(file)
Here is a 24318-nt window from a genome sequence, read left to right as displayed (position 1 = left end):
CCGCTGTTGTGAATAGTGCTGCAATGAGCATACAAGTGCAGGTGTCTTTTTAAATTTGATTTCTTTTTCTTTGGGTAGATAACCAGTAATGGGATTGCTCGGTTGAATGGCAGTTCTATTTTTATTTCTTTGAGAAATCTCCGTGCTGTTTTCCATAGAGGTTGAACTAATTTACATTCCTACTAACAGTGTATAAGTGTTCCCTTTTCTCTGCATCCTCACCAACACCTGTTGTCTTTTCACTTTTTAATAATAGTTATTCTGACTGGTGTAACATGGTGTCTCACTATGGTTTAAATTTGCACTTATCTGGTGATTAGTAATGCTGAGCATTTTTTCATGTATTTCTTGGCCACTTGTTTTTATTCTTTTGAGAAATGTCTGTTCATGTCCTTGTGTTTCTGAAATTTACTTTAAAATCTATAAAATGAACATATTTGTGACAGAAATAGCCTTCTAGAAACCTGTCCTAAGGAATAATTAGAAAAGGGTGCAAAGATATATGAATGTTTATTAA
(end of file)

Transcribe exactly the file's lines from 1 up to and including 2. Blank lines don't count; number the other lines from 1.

Here is a 24318-nt window from a genome sequence, read left to right as displayed (position 1 = left end):
CCGCTGTTGTGAATAGTGCTGCAATGAGCATACAAGTGCAGGTGTCTTTTTAAATTTGATTTCTTTTTCTTTGGGTAGATAACCAGTAATGGGATTGCTCGGTTGAATGGCAGTTCTATTTTTATTTCTTTGAGAAATCTCCGTGCTGTTTTCCATAGAGGTTGAACTAATTTACATTCCTACTAACAGTGTATAAGTGTTCCCTTTTCTCTGCATCCTCACCAACACCTGTTGTCTTTTCACTTTTTAATAATAGTTATTCTGACTGGTGTAACATGGTGTCTCACTATGGTTTAAATTTGCACTTATCTGGTGATTAGTAATGCTGAGCATTTTTTCATGTATTTCTTGGCCACTTGTTTTTATTCTTTTGAGAAATGTCTGTTCATGTCCTTGTGTTTCTGAAATTTACTTTAAAATCTATAAAATGAACATATTTGTGACAGAAATAGCCTTCTAGAAACCTGTCCTAAGGAATAATTAGAAAAGGGTGCAAAGATATATGAATGTTTATTAA